Biden is getting ahead of Trump .. Can the polls be trusted

Donald Trump's victory in the US presidential elections four years ago raised unprecedented doubts about whether opinion polls could be trusted. Is it reliable this time?

Sixteen days before the November 3 election, Democrat Joe Biden is ahead of the Republican president by nine percentage points nationwide, according to poll rates published by RealClearPolitics.

But in the United States, candidates win the White House through the electorate, not the popular vote.

In 2016, Trump lost the popular vote to Hillary Clinton, but won enough states to amass the electorate he needs to become president.

This year, six states are seen as key to reaching the White House: Florida, North Carolina, Arizona, Wisconsin, Pennsylvania and Michigan.

But if the polls are correct, Biden appears to be in a better position in this regard, although he is sometimes within the margin of error, and his progress ranges from 1.7 percentage points in Florida to 7.2 in Michigan.

On the eve of the election, the polls correctly predicted a slight lead for Clinton nationally, but she "missed some of the swinging midwestern states" that Trump ultimately won, Chris Jackson of the Ipsos Center for Public Affairs told AFP.

One reason for this, he said, was the underrepresentation of the white population without college degrees who voted for Trump.

Most polling institutes indicate that they have made corrections to their general methodology to exclude such errors in the upcoming elections.

This time, polls are being conducted with greater interest and more frequently in critical states that did not see enough polls last time.

In addition, pollsters are pointing to the stability of the results this time. Since the spring, Biden has led by a rate that has never dropped below 4 percentage points.

Ultimately, in a country so polarized, there are far fewer undecided voters who might turn the tide at the last minute.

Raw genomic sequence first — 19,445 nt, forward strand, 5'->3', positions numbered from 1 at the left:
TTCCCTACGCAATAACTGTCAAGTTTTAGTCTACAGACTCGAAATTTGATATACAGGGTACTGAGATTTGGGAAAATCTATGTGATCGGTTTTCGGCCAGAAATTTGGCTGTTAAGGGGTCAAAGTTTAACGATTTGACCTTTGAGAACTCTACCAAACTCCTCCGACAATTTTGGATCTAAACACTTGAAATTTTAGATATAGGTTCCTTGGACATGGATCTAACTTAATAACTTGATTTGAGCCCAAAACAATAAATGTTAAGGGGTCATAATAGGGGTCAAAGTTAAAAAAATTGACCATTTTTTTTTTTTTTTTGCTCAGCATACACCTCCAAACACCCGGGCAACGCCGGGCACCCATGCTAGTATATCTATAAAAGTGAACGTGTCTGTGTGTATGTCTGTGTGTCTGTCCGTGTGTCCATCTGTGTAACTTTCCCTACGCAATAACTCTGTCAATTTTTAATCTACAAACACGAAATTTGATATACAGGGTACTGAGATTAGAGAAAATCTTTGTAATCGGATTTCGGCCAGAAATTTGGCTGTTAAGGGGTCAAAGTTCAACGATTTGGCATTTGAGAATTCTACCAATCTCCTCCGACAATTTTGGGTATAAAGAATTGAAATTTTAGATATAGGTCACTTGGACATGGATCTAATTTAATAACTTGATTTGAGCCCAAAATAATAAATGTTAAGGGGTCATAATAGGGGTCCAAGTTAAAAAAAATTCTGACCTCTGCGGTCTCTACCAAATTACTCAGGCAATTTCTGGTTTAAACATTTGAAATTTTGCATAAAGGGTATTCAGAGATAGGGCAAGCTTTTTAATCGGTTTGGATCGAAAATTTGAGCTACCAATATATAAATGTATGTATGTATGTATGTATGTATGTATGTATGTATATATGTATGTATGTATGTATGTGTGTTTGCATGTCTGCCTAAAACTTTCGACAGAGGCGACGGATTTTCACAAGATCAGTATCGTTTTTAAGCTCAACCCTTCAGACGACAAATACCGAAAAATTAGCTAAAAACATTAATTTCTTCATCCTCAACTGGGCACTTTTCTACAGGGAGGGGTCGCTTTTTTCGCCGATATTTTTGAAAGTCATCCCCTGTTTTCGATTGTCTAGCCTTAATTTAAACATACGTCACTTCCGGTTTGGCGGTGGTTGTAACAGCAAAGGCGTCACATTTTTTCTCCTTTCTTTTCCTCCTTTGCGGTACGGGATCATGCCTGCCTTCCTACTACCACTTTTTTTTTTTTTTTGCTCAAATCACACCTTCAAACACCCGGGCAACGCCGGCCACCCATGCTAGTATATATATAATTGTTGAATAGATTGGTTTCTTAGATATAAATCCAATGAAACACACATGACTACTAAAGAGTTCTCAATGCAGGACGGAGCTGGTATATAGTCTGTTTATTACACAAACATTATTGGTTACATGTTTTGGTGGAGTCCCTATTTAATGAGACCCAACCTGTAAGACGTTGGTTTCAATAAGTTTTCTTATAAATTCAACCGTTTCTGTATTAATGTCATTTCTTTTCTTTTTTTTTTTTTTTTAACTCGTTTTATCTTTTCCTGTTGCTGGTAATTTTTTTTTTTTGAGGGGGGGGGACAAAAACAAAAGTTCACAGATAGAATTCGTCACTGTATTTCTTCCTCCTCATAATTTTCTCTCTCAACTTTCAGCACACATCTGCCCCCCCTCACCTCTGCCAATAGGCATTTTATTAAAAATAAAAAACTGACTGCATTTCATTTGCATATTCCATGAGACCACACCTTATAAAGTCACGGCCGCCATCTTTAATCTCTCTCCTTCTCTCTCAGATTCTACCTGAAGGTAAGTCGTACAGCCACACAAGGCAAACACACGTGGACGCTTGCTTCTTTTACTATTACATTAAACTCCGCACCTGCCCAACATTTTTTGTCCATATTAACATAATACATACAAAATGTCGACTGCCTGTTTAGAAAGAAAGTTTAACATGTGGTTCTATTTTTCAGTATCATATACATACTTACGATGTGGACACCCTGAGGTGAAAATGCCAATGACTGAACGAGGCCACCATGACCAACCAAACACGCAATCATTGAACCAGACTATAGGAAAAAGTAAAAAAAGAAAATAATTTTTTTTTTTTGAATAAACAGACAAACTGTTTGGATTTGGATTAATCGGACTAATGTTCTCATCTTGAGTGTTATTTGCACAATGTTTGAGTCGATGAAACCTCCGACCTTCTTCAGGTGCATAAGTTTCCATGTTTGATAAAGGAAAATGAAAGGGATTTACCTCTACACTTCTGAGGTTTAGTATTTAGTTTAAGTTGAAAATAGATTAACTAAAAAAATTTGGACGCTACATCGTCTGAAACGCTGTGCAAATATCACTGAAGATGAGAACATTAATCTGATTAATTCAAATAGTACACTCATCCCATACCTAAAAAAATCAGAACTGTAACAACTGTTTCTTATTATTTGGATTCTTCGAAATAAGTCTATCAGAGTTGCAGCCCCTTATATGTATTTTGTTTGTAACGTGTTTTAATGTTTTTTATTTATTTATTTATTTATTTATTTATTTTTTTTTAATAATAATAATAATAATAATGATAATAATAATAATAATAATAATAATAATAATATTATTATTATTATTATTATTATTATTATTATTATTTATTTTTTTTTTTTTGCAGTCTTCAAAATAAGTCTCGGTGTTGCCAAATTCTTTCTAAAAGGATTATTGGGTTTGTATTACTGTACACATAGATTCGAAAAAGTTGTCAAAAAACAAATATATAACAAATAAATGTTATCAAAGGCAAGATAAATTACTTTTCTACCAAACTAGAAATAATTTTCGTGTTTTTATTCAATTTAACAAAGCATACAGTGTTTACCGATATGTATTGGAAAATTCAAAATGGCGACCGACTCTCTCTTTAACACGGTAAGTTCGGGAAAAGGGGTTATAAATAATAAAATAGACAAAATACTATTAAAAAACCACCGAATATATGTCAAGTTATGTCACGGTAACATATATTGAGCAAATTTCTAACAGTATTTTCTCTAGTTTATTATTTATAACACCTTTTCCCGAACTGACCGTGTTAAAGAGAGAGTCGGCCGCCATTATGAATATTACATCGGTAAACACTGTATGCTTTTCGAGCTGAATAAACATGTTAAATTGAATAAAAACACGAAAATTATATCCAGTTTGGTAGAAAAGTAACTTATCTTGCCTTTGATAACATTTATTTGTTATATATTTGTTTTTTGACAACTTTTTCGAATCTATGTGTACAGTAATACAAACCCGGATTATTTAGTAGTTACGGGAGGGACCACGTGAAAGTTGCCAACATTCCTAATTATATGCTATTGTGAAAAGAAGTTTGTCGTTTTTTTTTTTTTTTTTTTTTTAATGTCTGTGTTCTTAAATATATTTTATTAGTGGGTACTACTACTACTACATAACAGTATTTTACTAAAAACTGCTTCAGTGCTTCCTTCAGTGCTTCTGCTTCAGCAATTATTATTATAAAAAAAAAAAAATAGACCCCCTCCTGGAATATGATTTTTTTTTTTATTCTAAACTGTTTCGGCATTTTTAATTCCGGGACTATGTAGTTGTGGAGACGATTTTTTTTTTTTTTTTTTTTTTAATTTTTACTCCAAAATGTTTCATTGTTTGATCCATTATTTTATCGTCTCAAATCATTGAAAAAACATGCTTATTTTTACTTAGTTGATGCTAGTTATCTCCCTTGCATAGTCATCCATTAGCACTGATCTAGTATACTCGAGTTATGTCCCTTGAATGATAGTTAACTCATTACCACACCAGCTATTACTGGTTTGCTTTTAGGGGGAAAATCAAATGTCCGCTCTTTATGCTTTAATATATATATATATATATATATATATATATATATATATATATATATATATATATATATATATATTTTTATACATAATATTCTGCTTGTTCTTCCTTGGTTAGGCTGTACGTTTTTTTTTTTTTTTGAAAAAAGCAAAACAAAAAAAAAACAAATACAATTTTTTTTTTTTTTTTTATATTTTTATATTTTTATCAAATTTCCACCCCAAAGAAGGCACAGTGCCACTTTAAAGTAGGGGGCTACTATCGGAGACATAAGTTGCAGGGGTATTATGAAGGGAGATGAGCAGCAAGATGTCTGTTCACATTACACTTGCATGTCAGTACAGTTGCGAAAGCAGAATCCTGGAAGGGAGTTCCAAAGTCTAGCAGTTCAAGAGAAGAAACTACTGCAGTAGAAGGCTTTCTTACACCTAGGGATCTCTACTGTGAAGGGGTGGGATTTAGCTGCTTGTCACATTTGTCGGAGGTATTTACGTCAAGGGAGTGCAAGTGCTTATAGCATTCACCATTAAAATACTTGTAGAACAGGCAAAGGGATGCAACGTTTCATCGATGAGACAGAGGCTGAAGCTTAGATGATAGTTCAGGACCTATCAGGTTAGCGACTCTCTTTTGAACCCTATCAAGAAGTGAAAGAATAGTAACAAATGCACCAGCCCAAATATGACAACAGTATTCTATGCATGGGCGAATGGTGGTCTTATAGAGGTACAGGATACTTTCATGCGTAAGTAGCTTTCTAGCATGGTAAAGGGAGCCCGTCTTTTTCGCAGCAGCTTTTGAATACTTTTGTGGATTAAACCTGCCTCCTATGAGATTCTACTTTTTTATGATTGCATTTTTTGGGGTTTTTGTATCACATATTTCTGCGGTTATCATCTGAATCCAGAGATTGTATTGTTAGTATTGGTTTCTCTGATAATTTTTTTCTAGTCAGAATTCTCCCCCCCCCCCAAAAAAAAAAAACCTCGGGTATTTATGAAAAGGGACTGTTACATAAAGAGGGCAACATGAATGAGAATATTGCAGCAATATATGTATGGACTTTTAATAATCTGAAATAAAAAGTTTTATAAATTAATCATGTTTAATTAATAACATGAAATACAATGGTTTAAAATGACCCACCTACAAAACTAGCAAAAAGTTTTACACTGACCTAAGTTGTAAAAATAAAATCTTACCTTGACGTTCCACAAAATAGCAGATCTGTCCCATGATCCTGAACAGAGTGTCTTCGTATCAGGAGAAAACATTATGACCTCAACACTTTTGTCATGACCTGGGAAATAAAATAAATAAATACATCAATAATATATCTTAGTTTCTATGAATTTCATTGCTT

Some feel that there are voters who have reservations about declaring their preference for Trump, given the controversy surrounding him.

Trump said, "The polls were wrong last time, and they are more wrong this time."

The Trafalgar Group, the polling firm favored by Republicans and employing an approach that takes into account the potential for voter reticence, was among the few who predicted Trump's 2016 victory in Pennsylvania and Michigan.

But this time it is giving Biden an advantage in crucial states like Pennsylvania and Wisconsin.

Four years ago, Trump was just a new businessman in the political arena. Consequently, it is often difficult for pollsters to evaluate this type of candidate.

Jackson comments on this by saying that "everyone who sees him now is not surprised to the same degree about Donald Trump."

According to calculations made by The New York Times, Biden would win even if the current polls in each state are as wrong as they were four years ago.

"According to our average polls, Biden is more likely to win in Texas, which will give him more than 400 electoral votes, than President Trump is likely to win in traditionally swing states like Pennsylvania and Nevada," New York Times journalist Nate Kohn wrote recently.

Still, pollsters and analysts are cautious in pointing out that voting intentions cannot suffice as expectations and that there is a margin of error.

Election campaigns can transform, as the 2016 presidential election was likely decided at the last minute.

And it is reported that 16 days before that election date, Five Thirty Eight favored Clinton's victory by 86 percent, which is something that has been repeated with Biden now.

In the United States, voter registration shifts dramatically, which makes it especially difficult to predict turnout.

Trump indicates when addressing his supporters at his election rallies that the momentum is in his favor, but will this be translated into the ballot box?

Will Democrats who weren't enthusiastic about Clinton, who initially thought she had already won, line up behind a fading Biden to dislodge Trump?

How will the epidemic affect?

"We will have a mail vote and early vote, which will be at historic levels," Jackson says.

"We don't know what the impact of that will be. There are many complex factors that will overlap and these are the things that are difficult for the polls to calculate," he added.

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